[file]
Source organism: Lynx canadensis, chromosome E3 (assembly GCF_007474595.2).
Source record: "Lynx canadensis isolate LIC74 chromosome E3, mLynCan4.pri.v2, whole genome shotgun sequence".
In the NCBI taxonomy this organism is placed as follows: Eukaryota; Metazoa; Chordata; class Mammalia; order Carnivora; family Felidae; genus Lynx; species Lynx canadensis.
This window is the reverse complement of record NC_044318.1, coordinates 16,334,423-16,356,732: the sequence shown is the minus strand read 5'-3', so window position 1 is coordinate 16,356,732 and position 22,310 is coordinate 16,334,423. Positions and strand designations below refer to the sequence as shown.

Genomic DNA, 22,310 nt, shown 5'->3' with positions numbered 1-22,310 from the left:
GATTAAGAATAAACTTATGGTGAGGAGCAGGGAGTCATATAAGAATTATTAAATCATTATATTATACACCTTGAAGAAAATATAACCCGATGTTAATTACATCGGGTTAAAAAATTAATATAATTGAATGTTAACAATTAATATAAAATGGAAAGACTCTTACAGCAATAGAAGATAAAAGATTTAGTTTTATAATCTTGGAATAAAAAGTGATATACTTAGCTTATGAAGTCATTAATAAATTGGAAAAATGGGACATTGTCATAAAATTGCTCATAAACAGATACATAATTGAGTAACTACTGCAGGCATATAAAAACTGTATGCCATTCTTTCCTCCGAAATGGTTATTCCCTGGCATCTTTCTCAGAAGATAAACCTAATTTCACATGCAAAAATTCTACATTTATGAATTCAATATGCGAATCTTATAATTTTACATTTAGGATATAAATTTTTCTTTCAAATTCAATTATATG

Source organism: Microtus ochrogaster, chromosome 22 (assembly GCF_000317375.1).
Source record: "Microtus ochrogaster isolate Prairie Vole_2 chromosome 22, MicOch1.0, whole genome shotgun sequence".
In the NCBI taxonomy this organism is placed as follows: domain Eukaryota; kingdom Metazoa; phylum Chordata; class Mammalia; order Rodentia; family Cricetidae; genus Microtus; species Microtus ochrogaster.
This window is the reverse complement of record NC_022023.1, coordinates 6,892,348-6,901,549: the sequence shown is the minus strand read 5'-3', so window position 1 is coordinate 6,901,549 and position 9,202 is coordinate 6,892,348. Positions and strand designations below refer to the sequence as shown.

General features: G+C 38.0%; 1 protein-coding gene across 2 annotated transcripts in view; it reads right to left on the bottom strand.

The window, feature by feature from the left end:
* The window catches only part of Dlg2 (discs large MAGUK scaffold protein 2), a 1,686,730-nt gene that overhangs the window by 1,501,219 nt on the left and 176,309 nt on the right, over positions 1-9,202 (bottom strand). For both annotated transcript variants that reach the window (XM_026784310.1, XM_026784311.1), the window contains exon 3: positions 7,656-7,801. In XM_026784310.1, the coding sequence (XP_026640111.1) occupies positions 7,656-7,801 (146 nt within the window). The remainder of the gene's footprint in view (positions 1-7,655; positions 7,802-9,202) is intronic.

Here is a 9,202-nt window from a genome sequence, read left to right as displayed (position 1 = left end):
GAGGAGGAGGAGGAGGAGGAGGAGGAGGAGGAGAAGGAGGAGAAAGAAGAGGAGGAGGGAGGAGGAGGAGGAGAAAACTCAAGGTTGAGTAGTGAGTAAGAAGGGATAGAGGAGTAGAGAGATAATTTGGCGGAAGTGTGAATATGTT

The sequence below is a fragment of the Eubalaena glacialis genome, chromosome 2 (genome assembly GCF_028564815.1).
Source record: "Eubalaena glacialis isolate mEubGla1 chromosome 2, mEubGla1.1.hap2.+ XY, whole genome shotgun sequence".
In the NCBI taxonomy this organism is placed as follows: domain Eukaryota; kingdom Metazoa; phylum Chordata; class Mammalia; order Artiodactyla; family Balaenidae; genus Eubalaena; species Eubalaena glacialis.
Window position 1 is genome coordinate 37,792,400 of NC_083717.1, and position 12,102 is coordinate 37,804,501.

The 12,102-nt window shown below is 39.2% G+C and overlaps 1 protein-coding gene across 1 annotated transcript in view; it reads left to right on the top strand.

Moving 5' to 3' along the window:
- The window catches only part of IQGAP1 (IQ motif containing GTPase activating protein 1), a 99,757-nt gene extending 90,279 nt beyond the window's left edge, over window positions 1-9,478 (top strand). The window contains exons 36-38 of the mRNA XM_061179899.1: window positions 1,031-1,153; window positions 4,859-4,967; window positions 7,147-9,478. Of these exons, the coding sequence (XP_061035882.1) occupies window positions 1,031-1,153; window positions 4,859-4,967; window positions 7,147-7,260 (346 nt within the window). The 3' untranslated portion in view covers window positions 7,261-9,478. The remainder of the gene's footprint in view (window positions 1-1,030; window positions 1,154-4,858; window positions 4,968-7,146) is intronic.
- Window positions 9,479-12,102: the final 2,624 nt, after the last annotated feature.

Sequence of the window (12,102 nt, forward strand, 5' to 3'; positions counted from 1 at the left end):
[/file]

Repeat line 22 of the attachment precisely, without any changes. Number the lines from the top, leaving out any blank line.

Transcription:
- The window catches only part of IQGAP1 (IQ motif containing GTPase activating protein 1), a 99,757-nt gene extending 90,279 nt beyond the window's left edge, over window positions 1-9,478 (top strand). The window contains exons 36-38 of the mRNA XM_061179899.1: window positions 1,031-1,153; window positions 4,859-4,967; window positions 7,147-9,478. Of these exons, the coding sequence (XP_061035882.1) occupies window positions 1,031-1,153; window positions 4,859-4,967; window positions 7,147-7,260 (346 nt within the window). The 3' untranslated portion in view covers window positions 7,261-9,478. The remainder of the gene's footprint in view (window positions 1-1,030; window positions 1,154-4,858; window positions 4,968-7,146) is intronic.